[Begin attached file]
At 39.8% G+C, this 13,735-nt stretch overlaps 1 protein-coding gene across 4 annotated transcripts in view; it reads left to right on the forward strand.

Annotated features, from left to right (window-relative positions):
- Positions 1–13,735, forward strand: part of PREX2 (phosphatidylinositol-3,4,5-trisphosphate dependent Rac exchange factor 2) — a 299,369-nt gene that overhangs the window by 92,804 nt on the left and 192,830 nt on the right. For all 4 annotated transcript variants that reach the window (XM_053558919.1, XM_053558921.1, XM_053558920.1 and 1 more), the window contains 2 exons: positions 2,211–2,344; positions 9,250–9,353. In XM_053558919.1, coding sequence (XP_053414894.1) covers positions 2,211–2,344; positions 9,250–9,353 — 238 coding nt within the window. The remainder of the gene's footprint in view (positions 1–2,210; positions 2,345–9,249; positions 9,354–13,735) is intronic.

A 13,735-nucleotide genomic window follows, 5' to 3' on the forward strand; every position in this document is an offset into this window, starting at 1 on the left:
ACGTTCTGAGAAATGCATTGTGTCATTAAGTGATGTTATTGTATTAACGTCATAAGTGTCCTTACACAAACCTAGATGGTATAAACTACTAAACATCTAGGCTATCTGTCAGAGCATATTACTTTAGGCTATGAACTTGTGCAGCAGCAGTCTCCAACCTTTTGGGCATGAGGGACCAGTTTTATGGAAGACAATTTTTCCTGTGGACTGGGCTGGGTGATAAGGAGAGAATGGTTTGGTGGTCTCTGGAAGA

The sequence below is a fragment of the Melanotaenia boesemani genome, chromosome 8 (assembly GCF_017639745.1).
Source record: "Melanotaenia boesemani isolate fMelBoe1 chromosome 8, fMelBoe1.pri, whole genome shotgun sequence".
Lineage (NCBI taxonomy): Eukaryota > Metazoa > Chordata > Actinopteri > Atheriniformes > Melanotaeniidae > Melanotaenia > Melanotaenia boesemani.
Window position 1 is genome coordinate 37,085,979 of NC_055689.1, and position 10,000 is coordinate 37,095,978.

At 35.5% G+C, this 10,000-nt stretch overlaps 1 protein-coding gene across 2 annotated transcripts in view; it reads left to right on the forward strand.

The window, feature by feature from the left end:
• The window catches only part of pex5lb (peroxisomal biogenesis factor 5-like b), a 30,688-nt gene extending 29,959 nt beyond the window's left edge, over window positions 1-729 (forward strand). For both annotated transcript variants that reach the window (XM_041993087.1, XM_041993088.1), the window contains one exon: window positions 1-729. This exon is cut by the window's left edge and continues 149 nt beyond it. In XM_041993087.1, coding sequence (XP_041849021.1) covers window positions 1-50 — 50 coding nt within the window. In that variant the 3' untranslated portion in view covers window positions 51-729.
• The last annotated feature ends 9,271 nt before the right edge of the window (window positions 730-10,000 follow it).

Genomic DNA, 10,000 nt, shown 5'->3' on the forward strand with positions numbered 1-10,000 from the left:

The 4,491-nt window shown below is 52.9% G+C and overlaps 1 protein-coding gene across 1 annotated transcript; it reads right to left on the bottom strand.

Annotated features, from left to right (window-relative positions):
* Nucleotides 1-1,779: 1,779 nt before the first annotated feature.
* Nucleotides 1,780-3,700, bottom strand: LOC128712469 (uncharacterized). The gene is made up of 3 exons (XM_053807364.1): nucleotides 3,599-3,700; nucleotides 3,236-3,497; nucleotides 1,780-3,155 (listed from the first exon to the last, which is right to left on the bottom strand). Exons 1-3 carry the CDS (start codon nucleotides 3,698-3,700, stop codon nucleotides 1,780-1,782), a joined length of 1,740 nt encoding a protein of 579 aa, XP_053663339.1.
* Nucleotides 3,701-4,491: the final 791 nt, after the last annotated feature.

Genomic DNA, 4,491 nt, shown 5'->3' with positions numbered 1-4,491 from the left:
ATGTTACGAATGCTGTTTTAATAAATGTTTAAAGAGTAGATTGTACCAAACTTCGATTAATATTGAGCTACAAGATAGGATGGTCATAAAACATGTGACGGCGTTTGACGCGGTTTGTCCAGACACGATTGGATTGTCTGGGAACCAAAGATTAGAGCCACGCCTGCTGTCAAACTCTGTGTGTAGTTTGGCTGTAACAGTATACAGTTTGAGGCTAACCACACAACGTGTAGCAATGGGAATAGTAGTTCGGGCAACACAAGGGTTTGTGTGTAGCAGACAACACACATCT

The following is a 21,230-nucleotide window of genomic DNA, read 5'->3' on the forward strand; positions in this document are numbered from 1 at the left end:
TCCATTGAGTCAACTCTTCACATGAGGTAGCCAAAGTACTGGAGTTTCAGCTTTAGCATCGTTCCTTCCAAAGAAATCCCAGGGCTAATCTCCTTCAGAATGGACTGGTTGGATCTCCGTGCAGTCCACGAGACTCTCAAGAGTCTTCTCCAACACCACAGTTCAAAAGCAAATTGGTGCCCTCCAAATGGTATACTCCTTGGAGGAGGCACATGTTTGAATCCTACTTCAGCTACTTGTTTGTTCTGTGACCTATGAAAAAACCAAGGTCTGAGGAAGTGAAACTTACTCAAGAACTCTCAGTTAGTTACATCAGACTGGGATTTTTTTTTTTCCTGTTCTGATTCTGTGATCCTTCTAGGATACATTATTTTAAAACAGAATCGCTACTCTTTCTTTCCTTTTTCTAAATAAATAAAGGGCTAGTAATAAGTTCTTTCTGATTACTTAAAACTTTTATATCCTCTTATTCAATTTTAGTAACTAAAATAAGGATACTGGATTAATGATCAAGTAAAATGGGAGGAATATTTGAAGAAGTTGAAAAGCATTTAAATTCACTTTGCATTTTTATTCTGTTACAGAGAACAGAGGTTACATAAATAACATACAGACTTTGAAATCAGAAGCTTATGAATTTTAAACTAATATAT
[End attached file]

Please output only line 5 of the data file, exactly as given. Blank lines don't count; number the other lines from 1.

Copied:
ACGTTCTGAGAAATGCATTGTGTCATTAAGTGATGTTATTGTATTAACGTCATAAGTGTCCTTACACAAACCTAGATGGTATAAACTACTAAACATCTAGGCTATCTGTCAGAGCATATTACTTTAGGCTATGAACTTGTGCAGCAGCAGTCTCCAACCTTTTGGGCATGAGGGACCAGTTTTATGGAAGACAATTTTTCCTGTGGACTGGGCTGGGTGATAAGGAGAGAATGGTTTGGTGGTCTCTGGAAGA